Novello Theatre poster

Buddy (1995)

1940 The theatre was bombed during the Blitz however, under the auspices of Donald Wolfit, the show went on once again; lunchtime performances of Shakespeare were given with the artists picking their way to the stage over the rubble.

1942 Triumph when Arsenic and Old Lace, a new comedy by Joseph Kesselring, broke all records for the longest run with 1,337 performances until March 1946.

1951 And So to Bed about the life of Samuel Pepys transferred to the Strand. Vivien Ellis composed it as a period piece with sarabandes and madrigals. The musical director was Mantovani and when it the cast included Leslie Henson, Keith Michell and Denis Quilley.

Novello Theatre poster

RSC Hamlet (2008)

1955 Sailor Beware!, a comedy by Philip King and Falkland Cary, made a star of Peggy Mount as Emma Hornett, 'the mother-in-law to outrival all mothers-in-law'. It was an immediate success and the film rights were bought four days after the first night.

1958 The novelist William Golding adapted his first and only play for the theatre in Brass Butterfly; a comedy set in Roman times that starred Alastair Sim and George Cole.

1960 Comedy and farce were what the Strand was principally known for but there were exeptions. One such was Ionesco's Rhinoceros. This famous production was staged and designed by Orson Welles and transferred from the Royal Court and starred Laurence Olivier, Maggie Smith, Michael Gough and Peter Sallis.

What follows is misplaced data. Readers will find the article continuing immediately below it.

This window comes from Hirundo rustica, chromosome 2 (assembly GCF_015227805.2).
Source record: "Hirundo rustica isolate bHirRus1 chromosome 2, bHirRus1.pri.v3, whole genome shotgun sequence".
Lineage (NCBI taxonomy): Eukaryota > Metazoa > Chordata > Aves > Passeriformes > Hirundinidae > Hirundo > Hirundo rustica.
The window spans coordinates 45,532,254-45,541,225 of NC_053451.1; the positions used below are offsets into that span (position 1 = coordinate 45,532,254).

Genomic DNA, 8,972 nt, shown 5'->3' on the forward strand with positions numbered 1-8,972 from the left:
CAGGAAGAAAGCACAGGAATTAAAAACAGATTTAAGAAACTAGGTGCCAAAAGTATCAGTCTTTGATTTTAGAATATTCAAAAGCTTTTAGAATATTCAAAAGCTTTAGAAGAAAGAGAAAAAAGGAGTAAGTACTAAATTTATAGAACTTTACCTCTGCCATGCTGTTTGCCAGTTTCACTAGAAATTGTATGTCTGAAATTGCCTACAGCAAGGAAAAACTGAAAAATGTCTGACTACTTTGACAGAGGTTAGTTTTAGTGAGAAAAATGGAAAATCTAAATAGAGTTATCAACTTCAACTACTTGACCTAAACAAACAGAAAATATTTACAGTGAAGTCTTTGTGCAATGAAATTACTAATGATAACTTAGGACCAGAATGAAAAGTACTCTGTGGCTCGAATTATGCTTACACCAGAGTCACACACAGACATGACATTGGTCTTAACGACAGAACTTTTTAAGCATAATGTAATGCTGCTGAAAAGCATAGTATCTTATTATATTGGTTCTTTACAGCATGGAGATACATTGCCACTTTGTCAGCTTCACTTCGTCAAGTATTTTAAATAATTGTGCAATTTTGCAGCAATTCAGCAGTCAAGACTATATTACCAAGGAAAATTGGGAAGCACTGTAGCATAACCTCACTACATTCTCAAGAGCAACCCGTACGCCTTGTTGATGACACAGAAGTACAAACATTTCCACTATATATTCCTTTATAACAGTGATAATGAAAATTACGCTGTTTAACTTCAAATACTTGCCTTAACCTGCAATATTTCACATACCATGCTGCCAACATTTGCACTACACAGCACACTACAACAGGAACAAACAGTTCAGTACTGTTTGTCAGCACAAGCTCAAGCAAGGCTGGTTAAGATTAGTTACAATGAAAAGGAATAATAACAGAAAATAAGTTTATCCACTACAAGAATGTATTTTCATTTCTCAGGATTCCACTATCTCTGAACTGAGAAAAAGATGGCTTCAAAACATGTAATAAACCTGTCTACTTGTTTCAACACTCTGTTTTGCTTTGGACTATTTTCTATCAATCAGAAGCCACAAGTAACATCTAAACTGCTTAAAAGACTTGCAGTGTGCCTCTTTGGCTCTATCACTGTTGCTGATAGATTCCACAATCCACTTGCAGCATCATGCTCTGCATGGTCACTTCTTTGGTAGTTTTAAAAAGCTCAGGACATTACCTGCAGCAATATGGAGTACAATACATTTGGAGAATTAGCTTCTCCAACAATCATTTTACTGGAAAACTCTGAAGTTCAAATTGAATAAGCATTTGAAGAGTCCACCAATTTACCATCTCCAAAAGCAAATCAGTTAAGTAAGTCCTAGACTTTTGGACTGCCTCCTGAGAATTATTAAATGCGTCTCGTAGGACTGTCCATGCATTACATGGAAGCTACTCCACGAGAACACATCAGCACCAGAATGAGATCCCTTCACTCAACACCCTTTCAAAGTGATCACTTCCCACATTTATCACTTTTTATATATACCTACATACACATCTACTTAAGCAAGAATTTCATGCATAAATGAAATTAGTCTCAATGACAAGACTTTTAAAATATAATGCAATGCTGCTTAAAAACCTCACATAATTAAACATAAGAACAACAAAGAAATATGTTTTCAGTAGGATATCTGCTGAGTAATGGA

Novello Theatre poster

No Sex, Please We're British (1971)

1963 Stephen Sondheim's third Broadway show, A Funny Thing Happened on the Way to the Forum, received its UK premiere at the Strand with Frankie Howerd as the saucy slave Pseudolus.

1971 No Sex Please – We're British became the theatre's most successful show to date. It finally closed in 1982 after a record 6,671 performances. Stars who had appeared in it included Michael Crawford, David Jason and Andrew Sachs.

1982 The Real Thing, Tom Stoppard's touching play about affaires de coeur, premiered at the theatre and enjoyed a two-year run with Felicity Kendal and Roger Rees in the leading roles.

Novello Theatre poster

Nice Goings On (1933)

1987 Barry Humphries, alias the gladdie-throwing Edna Everage, set new box office records with over 200 sold-out performances of Back with a Vengeance!

1995 Buddy, Alan Janes's musical about the life of Buddy Holly, had audiences dancing in the aisles for seven years.

2002 The Rat Pack proved the enduring popularity of those three famous crooners Frank Sinatra, Sammy Davis Jr and Dean Martin.

2005 On 8 December, after a major refurbishment, the theatre reopened on 8 December 2005 as the Novello Theatre with the first of three notable seasons by the RSC.

2009 Debbie Allen’s searing production of Cat on a Hot Tin Roof transferred from Broadway.

2011 The musical comedy Betty Blue Eyes, set in impoverished 1947 Britain and adapted from Alan Bennett’s screenplay for the film A Private Function, lifted spirits in austerity Britain.

2012 MAMMA MIA! transferred from the Prince of Wales Theatre in September where it has been playing ever since. There have now been more than 8,000 performances in London and it has been seen by over 9 million people.